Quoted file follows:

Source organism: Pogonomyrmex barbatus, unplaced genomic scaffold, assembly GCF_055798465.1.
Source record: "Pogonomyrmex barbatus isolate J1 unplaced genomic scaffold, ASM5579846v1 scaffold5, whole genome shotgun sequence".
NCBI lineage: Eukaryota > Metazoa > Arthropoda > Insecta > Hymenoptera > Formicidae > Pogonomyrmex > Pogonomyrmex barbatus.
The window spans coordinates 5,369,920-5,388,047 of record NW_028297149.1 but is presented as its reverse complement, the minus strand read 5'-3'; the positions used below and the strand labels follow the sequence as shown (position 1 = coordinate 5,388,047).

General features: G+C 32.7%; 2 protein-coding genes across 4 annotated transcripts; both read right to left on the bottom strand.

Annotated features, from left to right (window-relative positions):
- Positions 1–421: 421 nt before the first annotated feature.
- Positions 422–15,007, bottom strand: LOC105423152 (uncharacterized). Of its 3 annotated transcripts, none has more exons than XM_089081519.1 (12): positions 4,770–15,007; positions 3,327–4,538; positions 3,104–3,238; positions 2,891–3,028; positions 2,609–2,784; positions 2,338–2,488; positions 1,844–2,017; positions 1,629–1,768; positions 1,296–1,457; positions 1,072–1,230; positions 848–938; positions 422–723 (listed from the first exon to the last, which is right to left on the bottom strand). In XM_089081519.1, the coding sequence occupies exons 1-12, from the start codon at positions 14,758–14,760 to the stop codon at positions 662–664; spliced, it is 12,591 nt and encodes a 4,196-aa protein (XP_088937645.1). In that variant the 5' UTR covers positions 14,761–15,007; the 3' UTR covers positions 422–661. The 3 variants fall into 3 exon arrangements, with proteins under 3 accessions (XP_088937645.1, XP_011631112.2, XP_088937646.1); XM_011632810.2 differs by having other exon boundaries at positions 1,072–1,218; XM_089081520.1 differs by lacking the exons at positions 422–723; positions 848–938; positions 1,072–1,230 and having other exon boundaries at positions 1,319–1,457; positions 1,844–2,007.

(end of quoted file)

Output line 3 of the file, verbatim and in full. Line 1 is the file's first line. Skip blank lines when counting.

NCBI lineage: Eukaryota > Metazoa > Arthropoda > Insecta > Hymenoptera > Formicidae > Pogonomyrmex > Pogonomyrmex barbatus.